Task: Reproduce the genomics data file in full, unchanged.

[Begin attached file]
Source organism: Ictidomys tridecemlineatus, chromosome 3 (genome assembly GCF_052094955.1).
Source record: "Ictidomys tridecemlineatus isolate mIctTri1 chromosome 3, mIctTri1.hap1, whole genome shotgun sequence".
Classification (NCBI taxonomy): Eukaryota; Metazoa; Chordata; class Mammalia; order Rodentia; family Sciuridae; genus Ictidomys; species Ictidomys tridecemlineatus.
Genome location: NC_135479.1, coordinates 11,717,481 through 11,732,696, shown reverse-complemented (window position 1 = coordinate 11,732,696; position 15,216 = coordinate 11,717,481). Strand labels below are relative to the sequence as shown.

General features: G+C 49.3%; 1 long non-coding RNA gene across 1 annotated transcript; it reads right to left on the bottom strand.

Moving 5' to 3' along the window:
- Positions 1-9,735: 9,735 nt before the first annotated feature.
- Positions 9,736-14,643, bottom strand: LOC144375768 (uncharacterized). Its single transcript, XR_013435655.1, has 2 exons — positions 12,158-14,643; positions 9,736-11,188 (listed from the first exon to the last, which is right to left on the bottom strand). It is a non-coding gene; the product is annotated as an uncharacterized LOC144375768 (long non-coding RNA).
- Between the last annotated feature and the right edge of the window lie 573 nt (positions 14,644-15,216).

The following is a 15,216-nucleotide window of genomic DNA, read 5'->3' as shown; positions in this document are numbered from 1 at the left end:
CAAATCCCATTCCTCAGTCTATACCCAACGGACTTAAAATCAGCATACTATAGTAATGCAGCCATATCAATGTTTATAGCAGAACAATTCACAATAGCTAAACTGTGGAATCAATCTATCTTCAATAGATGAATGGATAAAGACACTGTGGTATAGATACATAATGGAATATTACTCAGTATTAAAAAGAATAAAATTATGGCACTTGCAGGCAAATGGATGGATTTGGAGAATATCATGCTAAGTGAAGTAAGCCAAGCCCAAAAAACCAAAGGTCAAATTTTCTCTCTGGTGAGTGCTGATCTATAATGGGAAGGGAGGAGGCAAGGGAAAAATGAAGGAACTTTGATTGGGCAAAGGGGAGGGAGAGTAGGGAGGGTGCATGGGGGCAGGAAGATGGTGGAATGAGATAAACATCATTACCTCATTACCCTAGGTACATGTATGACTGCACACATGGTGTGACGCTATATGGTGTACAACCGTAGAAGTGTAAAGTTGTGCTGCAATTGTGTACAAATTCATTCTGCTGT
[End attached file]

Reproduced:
Source organism: Ictidomys tridecemlineatus, chromosome 3 (genome assembly GCF_052094955.1).
Source record: "Ictidomys tridecemlineatus isolate mIctTri1 chromosome 3, mIctTri1.hap1, whole genome shotgun sequence".
Classification (NCBI taxonomy): Eukaryota; Metazoa; Chordata; class Mammalia; order Rodentia; family Sciuridae; genus Ictidomys; species Ictidomys tridecemlineatus.
Genome location: NC_135479.1, coordinates 11,717,481 through 11,732,696, shown reverse-complemented (window position 1 = coordinate 11,732,696; position 15,216 = coordinate 11,717,481). Strand labels below are relative to the sequence as shown.

General features: G+C 49.3%; 1 long non-coding RNA gene across 1 annotated transcript; it reads right to left on the bottom strand.

Moving 5' to 3' along the window:
- Positions 1-9,735: 9,735 nt before the first annotated feature.
- Positions 9,736-14,643, bottom strand: LOC144375768 (uncharacterized). Its single transcript, XR_013435655.1, has 2 exons — positions 12,158-14,643; positions 9,736-11,188 (listed from the first exon to the last, which is right to left on the bottom strand). It is a non-coding gene; the product is annotated as an uncharacterized LOC144375768 (long non-coding RNA).
- Between the last annotated feature and the right edge of the window lie 573 nt (positions 14,644-15,216).

The following is a 15,216-nucleotide window of genomic DNA, read 5'->3' as shown; positions in this document are numbered from 1 at the left end:
CAAATCCCATTCCTCAGTCTATACCCAACGGACTTAAAATCAGCATACTATAGTAATGCAGCCATATCAATGTTTATAGCAGAACAATTCACAATAGCTAAACTGTGGAATCAATCTATCTTCAATAGATGAATGGATAAAGACACTGTGGTATAGATACATAATGGAATATTACTCAGTATTAAAAAGAATAAAATTATGGCACTTGCAGGCAAATGGATGGATTTGGAGAATATCATGCTAAGTGAAGTAAGCCAAGCCCAAAAAACCAAAGGTCAAATTTTCTCTCTGGTGAGTGCTGATCTATAATGGGAAGGGAGGAGGCAAGGGAAAAATGAAGGAACTTTGATTGGGCAAAGGGGAGGGAGAGTAGGGAGGGTGCATGGGGGCAGGAAGATGGTGGAATGAGATAAACATCATTACCTCATTACCCTAGGTACATGTATGACTGCACACATGGTGTGACGCTATATGGTGTACAACCGTAGAAGTGTAAAGTTGTGCTGCAATTGTGTACAAATTCATTCTGCTGT